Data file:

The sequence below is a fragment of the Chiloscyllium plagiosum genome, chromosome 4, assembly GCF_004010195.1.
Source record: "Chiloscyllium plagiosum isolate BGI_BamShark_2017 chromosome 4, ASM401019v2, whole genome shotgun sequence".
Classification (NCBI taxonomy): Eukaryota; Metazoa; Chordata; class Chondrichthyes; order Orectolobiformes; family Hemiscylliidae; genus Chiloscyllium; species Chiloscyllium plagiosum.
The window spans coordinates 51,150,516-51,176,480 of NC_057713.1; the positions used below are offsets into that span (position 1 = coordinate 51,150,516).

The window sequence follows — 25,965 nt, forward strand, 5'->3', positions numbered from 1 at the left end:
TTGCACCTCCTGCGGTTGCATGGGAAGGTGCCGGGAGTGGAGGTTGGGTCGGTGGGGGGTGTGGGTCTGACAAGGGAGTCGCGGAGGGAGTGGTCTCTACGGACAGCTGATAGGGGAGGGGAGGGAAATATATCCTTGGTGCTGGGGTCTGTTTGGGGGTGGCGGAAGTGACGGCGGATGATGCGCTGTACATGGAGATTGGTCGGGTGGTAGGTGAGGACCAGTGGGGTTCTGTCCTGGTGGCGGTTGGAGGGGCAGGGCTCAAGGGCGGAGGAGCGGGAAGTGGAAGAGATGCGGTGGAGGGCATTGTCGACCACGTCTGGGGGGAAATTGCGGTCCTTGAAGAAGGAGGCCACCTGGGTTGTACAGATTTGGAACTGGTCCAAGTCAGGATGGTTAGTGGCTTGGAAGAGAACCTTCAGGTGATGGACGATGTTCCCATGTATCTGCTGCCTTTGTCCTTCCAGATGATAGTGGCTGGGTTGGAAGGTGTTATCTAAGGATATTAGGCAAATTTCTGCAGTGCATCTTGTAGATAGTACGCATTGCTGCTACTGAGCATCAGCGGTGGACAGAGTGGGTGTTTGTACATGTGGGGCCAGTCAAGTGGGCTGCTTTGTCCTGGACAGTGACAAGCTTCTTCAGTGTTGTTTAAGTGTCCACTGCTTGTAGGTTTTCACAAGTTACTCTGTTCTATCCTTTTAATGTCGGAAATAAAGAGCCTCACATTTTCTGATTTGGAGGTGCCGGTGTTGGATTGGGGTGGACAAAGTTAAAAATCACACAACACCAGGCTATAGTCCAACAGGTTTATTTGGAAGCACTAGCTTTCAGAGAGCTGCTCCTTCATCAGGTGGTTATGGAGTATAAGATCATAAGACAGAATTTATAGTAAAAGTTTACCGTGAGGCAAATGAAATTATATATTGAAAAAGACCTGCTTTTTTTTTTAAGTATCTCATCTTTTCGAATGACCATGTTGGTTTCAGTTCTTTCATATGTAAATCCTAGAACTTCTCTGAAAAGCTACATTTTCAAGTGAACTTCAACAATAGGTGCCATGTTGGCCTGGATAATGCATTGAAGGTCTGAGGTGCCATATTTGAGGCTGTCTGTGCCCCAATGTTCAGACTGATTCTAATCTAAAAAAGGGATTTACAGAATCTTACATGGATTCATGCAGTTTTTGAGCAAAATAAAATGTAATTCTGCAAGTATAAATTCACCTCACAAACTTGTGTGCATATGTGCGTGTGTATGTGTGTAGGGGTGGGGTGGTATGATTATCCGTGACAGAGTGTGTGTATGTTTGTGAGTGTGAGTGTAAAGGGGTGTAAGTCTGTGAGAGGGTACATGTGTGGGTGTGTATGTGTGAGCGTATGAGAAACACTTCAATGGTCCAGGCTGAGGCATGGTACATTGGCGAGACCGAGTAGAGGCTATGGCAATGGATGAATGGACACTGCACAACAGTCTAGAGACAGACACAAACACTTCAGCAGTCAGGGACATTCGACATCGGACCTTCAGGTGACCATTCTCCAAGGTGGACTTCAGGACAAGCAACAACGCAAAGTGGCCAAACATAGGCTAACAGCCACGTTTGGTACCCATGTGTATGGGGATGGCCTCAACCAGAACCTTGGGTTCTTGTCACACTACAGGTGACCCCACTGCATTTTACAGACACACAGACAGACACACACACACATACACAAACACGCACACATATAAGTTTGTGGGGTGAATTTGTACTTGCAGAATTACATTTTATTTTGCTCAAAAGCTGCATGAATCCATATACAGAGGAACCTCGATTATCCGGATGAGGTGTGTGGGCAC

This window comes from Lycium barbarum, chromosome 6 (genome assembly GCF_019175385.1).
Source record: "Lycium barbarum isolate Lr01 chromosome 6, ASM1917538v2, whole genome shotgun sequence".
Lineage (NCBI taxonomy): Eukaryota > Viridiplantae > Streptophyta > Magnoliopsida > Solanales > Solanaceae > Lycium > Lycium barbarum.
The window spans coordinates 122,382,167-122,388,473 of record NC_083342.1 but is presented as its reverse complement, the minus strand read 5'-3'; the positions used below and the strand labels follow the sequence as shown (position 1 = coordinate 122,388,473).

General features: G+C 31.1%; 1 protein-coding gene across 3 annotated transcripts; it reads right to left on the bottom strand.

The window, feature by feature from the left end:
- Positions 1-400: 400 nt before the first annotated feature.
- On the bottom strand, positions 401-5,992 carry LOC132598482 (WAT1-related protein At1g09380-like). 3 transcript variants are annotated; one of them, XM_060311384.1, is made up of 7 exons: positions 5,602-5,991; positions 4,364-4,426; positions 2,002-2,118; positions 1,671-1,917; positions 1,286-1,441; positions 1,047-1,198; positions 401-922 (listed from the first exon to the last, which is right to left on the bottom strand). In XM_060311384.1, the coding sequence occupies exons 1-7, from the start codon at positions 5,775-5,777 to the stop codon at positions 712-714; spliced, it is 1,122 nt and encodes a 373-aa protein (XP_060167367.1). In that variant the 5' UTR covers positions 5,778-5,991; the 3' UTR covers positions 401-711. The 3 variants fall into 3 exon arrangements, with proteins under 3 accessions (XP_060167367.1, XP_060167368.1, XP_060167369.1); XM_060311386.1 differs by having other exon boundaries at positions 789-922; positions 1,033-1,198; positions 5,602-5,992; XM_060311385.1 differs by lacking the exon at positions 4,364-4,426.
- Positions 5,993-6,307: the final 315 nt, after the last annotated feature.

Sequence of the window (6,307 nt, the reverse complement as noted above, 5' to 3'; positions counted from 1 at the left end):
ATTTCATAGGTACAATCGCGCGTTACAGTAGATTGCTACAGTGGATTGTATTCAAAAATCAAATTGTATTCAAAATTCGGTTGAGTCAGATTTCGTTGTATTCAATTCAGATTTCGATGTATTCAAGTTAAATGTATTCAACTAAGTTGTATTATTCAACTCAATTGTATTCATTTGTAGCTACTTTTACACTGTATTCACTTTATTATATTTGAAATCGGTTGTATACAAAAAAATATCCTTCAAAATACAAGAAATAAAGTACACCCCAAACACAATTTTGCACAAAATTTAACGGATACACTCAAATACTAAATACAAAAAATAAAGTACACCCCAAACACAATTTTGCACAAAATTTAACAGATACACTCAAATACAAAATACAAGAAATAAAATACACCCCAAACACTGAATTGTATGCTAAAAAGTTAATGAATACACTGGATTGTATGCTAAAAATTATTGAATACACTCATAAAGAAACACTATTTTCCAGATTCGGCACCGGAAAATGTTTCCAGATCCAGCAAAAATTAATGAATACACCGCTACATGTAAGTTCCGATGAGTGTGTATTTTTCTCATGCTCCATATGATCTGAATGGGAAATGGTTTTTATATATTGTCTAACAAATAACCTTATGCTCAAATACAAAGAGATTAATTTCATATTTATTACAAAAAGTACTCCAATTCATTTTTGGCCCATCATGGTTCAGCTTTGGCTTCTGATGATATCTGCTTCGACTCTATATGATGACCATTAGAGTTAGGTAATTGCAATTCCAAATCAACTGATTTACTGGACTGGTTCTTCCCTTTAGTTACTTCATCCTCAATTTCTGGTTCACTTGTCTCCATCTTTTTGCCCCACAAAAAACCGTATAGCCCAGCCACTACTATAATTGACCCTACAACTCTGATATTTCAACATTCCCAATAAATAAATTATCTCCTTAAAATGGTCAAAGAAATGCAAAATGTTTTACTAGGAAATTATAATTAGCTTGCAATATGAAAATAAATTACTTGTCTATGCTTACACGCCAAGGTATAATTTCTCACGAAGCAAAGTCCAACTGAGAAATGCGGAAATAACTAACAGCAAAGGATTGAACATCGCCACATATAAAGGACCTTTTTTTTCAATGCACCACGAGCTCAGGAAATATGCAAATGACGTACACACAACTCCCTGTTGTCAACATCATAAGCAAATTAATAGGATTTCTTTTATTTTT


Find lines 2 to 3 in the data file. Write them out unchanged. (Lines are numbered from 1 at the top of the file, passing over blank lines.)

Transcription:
Source record: "Chiloscyllium plagiosum isolate BGI_BamShark_2017 chromosome 4, ASM401019v2, whole genome shotgun sequence".
Classification (NCBI taxonomy): Eukaryota; Metazoa; Chordata; class Chondrichthyes; order Orectolobiformes; family Hemiscylliidae; genus Chiloscyllium; species Chiloscyllium plagiosum.